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Tristan Reed

Tristan Reed is an applied economist at the World Bank's Development Research Group. His research documents how economic and political competition shape economic development. Alongside research, he provides advice to World Bank clients on sector development strategy and trade and competition policy. Prior to joining the Bank, Tristan was an associate at McKinsey & Company's Africa office. A native of California, he holds a Ph.D. in economics from Harvard University and a B.A. summa cum laude from UCLA.

Cartels, Antitrust Enforcement, and Industry Performance: Evidence from Mexico

December 2022

Forty percent of economic activities in Mexico weighed by sales have been investigated for illegal monopolistic practices since the Federal Competition Commission was established in 1993. By exploiting some unique features of the Mexican investigative system, and using a synthetic control approach, this paper examines the causal impact of antitrust sanctions on industry performance and aggregate outcomes. Sanctions cause sales and wages to increase and profit margins to fall in the sanctioned sectors, thus benefiting consumers and workers. Overall, antitrust enforcement contributes roughly half a percent of per capita gross domestic product growth. Outcomes of investigations that are closed without sanction fail to reject the hypothesis that some harmful conduct is not sanctioned because investigators lack resources to prove it conclusively. An implication is that the Commission could generate greater benefits with additional investigative resources.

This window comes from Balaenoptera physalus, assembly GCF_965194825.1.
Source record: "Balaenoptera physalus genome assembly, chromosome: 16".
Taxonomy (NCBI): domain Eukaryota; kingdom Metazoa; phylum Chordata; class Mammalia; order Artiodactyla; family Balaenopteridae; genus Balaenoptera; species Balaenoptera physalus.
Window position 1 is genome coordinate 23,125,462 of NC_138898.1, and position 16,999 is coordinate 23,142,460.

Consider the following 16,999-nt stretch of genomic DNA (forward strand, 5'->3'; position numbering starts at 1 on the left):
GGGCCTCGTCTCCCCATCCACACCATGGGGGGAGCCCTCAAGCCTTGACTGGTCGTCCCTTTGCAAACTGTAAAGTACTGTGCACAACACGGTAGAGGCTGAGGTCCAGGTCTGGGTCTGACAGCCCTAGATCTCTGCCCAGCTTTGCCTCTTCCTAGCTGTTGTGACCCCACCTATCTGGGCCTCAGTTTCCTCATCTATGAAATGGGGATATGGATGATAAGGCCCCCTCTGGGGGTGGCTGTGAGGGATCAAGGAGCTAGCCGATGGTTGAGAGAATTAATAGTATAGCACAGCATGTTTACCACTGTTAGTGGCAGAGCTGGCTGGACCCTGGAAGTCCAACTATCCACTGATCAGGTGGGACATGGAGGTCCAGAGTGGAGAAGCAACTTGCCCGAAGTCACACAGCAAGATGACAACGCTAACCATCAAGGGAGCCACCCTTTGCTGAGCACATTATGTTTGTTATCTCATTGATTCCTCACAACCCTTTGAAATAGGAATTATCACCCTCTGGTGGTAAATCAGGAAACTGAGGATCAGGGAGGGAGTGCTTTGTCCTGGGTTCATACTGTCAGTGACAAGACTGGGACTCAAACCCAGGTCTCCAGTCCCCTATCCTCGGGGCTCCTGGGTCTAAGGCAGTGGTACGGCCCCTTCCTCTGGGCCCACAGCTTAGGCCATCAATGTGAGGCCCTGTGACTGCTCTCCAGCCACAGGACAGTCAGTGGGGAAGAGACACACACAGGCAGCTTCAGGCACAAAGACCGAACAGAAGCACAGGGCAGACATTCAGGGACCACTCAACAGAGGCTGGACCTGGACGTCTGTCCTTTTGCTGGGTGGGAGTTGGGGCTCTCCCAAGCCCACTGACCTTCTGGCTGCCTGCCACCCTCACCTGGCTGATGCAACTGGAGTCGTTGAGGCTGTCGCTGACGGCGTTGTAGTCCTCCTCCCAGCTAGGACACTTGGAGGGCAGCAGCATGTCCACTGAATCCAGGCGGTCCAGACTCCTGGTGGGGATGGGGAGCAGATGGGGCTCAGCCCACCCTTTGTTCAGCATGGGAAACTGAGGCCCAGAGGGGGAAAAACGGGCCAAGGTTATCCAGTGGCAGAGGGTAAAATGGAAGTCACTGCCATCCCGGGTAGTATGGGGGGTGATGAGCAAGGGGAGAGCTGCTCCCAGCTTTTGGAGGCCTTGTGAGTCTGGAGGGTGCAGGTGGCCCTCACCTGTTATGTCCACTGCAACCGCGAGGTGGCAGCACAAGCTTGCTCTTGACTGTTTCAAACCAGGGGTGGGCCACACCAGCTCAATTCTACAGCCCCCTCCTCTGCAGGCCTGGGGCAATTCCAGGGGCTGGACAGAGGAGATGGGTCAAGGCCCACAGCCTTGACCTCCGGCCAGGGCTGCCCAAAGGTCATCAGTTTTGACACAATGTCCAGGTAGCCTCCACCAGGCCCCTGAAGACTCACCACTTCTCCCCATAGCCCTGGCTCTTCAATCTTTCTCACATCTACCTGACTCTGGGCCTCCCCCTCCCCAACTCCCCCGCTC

Using Individual-Level Randomized Treatment to Learn about Market Structure

October 2022

Interference across competing firms in RCTs can be informative about market structure. An experiment that subsidizes a random subset of traders who buy cocoa from farmers in Sierra Leone illustrates this idea. Interpreting treatment-control differences in prices and quantities purchased from farmers through a model of Cournot competition reveals differentiation between traders is low. Combining this result with quasi-experimental variation in world prices shows that the number of traders competing is 50 percent higher than the number operating in a village. Own-price and cross-price supply elasticities are high. Farmers face a competitive market in this first stage of the value chain.